Here, it is undisputed that the Note and Security Agreement contain New York choice of law provisions. The AMAs do as well. The Security Agreement also contains a clear and unequivocal New York forum selection clause, which not only submits to New York’s jurisdiction but specifically waives the argument the defendants are now making: i.e., PLEDGE OR HEREBY IRREVOCABLY WAIVES, TO THE FULLEST EXTENT PERMITTED BY LAW, ANY OBJECTION IT MAY NOW OR HEREAFTER HAVE TO SUCH VENUE AS BEING AN INCONVENIENT FORUM. Although the loan was initially only $500,000, at present, the amount outstanding is alleged to be in excess of $1.3 million, and the parties’ business dealings, in the aggregate, totaled approximately $87 million. As such, New York is an appropriate and convenient forum for the determination of this dispute as a matter of law, because the loan agreement, of which the aggregate value is more than $1 million, contains a provision whereby defendants agreed that New York law would govern their rights and duties under the agreement and agreed to submitted to the jurisdiction of the New York courts.

In addition, and putting aside CPLR 327(b), which dictates the result here, the relevant forum non conveniens factors do not bode in favor of a North Carolina forum. The residency of the parties and the location of parties and witnesses are hardly dispositive factors here, particularly considering technological advances vis a vis video depositions and electronically stored/transmitted documents. In addition, to the extent that the location of documents and witnesses is a relevant factor, the court notes that, here, it is the evidentiary burden at trial of the Plaintiffs, not the defendants, of proving their case in this forum.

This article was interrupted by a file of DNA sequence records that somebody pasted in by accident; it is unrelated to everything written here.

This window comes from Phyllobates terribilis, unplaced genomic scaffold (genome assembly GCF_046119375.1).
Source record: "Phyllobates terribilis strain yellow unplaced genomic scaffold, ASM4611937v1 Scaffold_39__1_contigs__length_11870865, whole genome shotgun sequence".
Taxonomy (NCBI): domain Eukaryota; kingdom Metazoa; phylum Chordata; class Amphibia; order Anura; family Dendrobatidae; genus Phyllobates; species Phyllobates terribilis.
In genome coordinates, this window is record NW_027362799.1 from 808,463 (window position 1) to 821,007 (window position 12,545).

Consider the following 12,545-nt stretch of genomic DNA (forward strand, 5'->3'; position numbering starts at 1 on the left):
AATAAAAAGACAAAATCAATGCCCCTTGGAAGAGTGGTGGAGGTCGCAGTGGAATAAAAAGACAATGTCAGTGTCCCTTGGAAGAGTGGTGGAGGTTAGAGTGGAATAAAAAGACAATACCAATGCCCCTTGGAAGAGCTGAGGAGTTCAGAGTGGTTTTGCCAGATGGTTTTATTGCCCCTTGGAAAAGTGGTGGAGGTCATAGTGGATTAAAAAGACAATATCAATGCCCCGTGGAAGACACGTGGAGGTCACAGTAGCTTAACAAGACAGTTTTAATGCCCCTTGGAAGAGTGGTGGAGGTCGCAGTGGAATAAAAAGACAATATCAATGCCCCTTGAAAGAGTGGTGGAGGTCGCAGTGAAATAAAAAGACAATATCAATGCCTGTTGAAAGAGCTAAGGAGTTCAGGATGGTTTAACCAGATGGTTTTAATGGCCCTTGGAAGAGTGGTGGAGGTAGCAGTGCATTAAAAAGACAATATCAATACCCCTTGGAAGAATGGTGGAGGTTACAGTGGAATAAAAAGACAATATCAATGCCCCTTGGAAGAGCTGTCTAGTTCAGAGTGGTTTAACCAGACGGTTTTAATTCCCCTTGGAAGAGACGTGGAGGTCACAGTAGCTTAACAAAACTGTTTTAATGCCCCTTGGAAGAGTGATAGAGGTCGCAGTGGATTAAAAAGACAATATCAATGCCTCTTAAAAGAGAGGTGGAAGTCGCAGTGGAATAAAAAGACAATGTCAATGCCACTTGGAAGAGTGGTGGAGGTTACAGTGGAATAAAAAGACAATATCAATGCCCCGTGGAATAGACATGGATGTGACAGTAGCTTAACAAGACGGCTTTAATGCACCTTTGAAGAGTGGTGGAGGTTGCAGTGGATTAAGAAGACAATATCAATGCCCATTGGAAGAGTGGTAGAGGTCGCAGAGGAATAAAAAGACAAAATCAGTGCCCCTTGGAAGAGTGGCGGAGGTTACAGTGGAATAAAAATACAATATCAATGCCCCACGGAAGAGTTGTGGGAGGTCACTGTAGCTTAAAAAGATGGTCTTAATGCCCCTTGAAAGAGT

Significantly, all three of the Plaintiffs allege that they maintain their principal place of business in New York. Although the residence of a plaintiff is not the sole determining factor on a motion to dismiss on grounds of forum non conveniens, it is generally the most significant factor in the equation. Moreover, while the defendants are not New York residents, they executed a Note and Security Agreement with a New York-based company, containing New York choice of law and forum selection provisions. This case involves an integrated transaction. Among other things, the Plaintiffs allege that the loan would not have been made but for Mr. Hendrickson’s alleged extortion. Inasmuch as pursuant to the Security Agreement, the defendant Pledgors consented to the jurisdiction of the courts of the state of New York “over any suit, action or proceeding arising out of or relating to this Agreement and irrevocably waived, to the fullest extent permissible by law, any objection it may no or hereafter have to such venue as being an inconvenient forum, it was not only entirely foreseeable for the defendant Pledgors to have to defend a lawsuit in New York concerning the transaction, but they should have anticipated defending such lawsuit in New York.